Best Cages for Crested Geckos
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- 1 What are the Different Types of Cages for Crested Geckos?
- 2 What Size Should a Crested Geckos Cage Be?
- 3 What Should be Inside a Crested Gecko’s Cage?
- 4 Where Should a Crested Gecko’s Cage be Placed?
For any pet owner, one of the top priorities is to make sure that your pet is as comfortable as possible in your home. You want plenty of space for them, high-quality food, and of course, the proper housing. When it comes to crested geckos, what are the best cages for them?
For crested geckos, the best cages include either a vivarium, a screen cage, or an aquarium that has been tweaked a bit to provide proper ventilation. Either will work well for your crested gecko, simply choose one that works best with your home and the space you plan to keep the cage.
Crested geckos are, for the most part, very easy pets to keep and will be with you for years to come. Because of this, it is imperative that they are placed in the proper cage to allow them the ability to live naturally within captivity. Continue reading to discover the different types of cages for crested geckos, what size a cage should be, what should be within the cage, and where is best for it to be placed.
What are the Different Types of Cages for Crested Geckos?
There are a few options out there when it comes to cages for your crested gecko. Each has a different advantage that may suit you and your gecko best considering the space you plan to put the cage in and how much room you have to spare. It is important to be sure that the cage fits well in your home, but also that it is the proper size with all the right additions to make the cage a home for your little gecko. Let’s take a look at three options.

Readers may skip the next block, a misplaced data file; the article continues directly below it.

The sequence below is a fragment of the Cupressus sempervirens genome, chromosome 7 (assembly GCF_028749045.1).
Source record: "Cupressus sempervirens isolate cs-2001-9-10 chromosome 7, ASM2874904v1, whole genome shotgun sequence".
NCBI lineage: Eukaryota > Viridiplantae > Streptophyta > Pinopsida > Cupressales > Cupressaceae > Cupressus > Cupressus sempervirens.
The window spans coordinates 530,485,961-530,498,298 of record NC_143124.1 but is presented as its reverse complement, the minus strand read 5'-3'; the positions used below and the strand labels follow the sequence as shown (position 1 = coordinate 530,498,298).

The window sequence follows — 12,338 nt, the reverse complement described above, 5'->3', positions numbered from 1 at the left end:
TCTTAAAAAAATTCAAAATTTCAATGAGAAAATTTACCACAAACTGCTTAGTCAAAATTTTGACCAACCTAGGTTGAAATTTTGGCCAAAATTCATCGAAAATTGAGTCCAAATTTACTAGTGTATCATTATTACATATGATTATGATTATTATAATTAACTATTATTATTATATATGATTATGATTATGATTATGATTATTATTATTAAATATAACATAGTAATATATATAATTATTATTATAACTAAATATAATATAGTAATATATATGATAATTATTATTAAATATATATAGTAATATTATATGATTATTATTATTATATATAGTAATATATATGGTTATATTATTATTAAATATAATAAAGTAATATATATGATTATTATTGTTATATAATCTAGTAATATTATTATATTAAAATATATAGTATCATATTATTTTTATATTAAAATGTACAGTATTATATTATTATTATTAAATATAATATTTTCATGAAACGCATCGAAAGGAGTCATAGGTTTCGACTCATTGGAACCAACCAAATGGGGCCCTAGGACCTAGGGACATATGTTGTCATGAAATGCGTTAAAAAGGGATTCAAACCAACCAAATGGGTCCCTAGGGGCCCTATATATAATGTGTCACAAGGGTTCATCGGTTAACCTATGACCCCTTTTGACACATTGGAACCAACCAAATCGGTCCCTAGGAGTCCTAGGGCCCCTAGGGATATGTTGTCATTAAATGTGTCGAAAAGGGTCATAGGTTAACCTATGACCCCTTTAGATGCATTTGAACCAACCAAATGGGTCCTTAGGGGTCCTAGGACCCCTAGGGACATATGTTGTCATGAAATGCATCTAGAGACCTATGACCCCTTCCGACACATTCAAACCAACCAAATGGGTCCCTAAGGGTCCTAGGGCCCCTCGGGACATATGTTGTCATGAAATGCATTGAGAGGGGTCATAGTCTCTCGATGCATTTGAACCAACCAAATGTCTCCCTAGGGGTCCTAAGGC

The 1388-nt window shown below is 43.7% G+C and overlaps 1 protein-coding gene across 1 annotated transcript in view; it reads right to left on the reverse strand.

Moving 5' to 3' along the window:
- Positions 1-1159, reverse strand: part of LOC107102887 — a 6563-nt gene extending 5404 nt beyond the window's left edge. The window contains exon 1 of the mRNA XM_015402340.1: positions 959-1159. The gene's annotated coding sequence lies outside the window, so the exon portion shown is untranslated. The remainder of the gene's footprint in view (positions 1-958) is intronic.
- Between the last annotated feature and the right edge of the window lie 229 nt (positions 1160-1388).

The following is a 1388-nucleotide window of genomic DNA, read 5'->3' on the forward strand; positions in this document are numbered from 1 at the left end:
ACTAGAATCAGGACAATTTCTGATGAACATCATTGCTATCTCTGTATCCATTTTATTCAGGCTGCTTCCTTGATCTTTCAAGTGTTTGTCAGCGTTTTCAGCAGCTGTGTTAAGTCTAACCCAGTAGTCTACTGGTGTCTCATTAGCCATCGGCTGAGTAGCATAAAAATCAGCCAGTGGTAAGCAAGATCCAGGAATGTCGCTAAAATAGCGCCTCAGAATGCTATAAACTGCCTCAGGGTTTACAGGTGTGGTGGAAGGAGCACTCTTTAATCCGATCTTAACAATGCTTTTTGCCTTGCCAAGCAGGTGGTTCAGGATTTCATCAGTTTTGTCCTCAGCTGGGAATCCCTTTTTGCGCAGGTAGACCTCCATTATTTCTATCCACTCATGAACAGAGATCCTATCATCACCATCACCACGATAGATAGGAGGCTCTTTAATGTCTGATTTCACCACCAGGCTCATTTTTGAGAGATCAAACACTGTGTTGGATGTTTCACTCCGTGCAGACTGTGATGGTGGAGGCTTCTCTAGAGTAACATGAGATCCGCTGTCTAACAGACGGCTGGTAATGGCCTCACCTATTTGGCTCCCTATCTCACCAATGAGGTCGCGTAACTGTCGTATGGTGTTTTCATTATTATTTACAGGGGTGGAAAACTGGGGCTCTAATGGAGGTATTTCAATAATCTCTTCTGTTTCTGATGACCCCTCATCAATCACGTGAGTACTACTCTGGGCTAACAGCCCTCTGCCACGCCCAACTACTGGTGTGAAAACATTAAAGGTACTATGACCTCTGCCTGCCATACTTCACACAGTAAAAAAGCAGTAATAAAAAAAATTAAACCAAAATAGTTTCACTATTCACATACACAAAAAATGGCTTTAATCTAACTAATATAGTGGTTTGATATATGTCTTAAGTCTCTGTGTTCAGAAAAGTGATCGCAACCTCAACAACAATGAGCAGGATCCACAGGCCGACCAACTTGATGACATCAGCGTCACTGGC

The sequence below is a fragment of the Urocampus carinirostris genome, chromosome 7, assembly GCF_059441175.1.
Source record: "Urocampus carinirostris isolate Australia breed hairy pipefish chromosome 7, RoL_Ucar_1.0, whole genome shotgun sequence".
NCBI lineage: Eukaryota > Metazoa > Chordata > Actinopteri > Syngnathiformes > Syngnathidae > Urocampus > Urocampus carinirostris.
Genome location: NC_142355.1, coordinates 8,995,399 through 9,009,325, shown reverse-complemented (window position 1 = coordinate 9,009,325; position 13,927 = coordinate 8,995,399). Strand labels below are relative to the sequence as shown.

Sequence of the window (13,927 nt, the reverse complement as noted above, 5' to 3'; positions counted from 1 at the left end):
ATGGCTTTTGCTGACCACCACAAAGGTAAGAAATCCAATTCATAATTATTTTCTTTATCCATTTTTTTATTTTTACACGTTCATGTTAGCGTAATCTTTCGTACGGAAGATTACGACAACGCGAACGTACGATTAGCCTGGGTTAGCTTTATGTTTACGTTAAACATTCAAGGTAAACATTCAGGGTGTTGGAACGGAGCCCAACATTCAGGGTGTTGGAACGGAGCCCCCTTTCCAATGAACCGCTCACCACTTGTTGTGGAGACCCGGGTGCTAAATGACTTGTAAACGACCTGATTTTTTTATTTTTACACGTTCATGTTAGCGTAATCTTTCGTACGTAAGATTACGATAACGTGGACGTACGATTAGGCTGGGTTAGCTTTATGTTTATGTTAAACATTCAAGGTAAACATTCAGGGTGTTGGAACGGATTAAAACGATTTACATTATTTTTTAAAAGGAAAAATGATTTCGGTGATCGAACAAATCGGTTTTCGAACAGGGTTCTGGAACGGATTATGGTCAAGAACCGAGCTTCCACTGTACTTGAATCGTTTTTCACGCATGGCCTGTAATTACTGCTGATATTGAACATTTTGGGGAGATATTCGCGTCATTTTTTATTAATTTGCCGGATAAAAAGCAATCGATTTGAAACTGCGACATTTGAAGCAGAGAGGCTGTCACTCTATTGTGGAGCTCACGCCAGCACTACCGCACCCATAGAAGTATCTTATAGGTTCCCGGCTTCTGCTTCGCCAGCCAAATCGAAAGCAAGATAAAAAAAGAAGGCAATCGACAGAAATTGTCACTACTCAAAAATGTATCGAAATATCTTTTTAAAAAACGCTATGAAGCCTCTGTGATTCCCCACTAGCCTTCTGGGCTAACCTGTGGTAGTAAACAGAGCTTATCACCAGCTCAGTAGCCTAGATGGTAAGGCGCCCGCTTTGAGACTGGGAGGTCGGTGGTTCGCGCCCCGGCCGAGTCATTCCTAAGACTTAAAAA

A vivarium is the most common type of cage used for crested geckos. They are used most often for smaller animals and even more for different reptiles and amphibians. They are made to mimic the natural environment of these types of animals by being designed in a way that causes them to be vertical rather than long and wide. This helps especially for crested geckos as they can climb upward and stay off of the substrate as they please.
This may sound like a more roundabout type of cage for a crested gecko, but it is one that can work well with the right adaptations. The most important aspect to include in an aquarium is to make sure it has proper ventilation. Once you have this established, the aquarium can be set up just as a vivarium would be with the proper substrate at the bottom with plenty of different plants and climbing limbs for your crested gecko.
If you are living in an area that has moderate or even light humidity, a screen cage can work very well for housing your crested gecko. The great thing about screen cages is that they are very light and are very easy to clean. These types of cages give plenty of air for the gecko and do just as well accommodating the needed items to ensure that your gecko has enough plants and climbing spaces to thrive.
What Size Should a Crested Geckos Cage Be?